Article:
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Kinky Boots

Harvey Fierstein and Cyndi Lauper
Daryl Roth and Hal Luftig
Sheffield Lyceum
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Kinky Boots the Musical swept into the Sheffield Lyceum this week with Kayi Ushe a thrilling and dominant presence in the central role of Lola.

Based on the 2005 British film written by Geoff Deane and Tim Firth and inspired by true events, the musical tells the story of Charlie Price. Having inherited a shoe factory from his father, Charlie forms an unlikely partnership with cabaret performer and drag queen Lola to produce a line of high heeled boots to save the business.

The huge interior of the boot factory designed by David Rockwell dominates the action in the early scenes, providing opportunities for choreography using stairs and conveyor belts, and is later transformed to present a boxing ring and a Milan catwalk.

Costume design (Gregg Barnes) is outrageous, stylish and a riot of colour, especially in scenes in which Lola and his company of Angels display their energetic and often acrobatic performance skills.

The production is a high octane explosion of loud rhythmic music and dynamic dance routines with ensemble and full company numbers like "Everybody say Yeah" and "Raise You Up" / "Just Be" particularly effective.

But there are quieter moments in the show which explore common experiences shared by Charlie and Lola such as their inability to conform to parental expectation and their difficult path to mutual understanding and acceptance.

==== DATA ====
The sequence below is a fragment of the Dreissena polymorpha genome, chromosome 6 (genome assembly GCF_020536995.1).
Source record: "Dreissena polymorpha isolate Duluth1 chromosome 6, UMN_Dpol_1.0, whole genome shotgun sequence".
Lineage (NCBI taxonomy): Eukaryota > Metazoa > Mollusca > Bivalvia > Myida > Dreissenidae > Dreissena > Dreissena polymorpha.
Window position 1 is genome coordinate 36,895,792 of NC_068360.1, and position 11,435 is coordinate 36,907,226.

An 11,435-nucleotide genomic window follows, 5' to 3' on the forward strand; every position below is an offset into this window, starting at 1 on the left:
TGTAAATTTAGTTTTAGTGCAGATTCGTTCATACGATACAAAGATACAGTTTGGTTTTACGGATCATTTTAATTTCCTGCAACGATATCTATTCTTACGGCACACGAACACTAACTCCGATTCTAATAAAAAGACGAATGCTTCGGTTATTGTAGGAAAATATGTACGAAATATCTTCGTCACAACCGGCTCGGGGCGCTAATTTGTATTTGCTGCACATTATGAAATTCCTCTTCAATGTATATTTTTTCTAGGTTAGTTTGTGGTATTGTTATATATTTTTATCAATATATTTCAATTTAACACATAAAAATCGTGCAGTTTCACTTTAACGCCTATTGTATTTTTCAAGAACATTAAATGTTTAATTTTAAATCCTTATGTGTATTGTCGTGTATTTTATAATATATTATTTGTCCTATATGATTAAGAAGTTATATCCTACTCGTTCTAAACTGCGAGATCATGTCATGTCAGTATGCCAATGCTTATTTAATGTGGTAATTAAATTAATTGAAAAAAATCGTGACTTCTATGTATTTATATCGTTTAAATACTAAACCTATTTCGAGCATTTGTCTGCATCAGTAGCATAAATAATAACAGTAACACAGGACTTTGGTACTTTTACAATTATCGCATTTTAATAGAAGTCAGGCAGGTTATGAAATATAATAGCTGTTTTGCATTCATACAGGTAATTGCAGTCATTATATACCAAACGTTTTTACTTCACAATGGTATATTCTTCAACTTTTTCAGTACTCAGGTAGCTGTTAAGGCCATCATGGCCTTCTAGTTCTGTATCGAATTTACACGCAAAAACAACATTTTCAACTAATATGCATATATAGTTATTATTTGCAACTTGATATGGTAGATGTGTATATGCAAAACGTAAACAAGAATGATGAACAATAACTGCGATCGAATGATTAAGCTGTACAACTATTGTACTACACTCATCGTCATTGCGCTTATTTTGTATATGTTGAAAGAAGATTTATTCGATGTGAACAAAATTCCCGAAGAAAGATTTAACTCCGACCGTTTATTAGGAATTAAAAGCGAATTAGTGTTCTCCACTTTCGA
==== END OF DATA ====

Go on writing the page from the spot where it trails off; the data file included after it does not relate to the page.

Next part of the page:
While Kayi Ushe is undoubtedly the star of the show, Joel Harper-Jackson is a convincing and sympathetic Charlie, whose solo spot "Soul of A Man" is deeply felt and interaction with other cast members always effective.

There is strong support from Paula Lane as Lauren, the girlfriend who cannot share Charlie’s determination to save the factory, and from Helen Ternent as the attractive and intelligent worker who can barely conceal her growing affection for Charlie.

Another key character is Demitri Lampra’s Don, who provides a comic element in the action but also makes the journey from prejudice to acceptance.

The ensemble of workers includes a number of standout performances from Scarlet Gabriel, a worker determined to stand up for her rights, Lizzie Bea as a supportive and helpful member of the workforce and Andy Watkins as Mr Price.

The group of Angels are accomplished drag artists in their own right and add spice and vigour to the entertainment.

This production was enthusiastically received by the Lyceum audience and, as the pre-performance publicity suggests, offers ‘heaps of heart, irresistible style, killer songs and a sensational cast’.

Reviewer: Velda Harris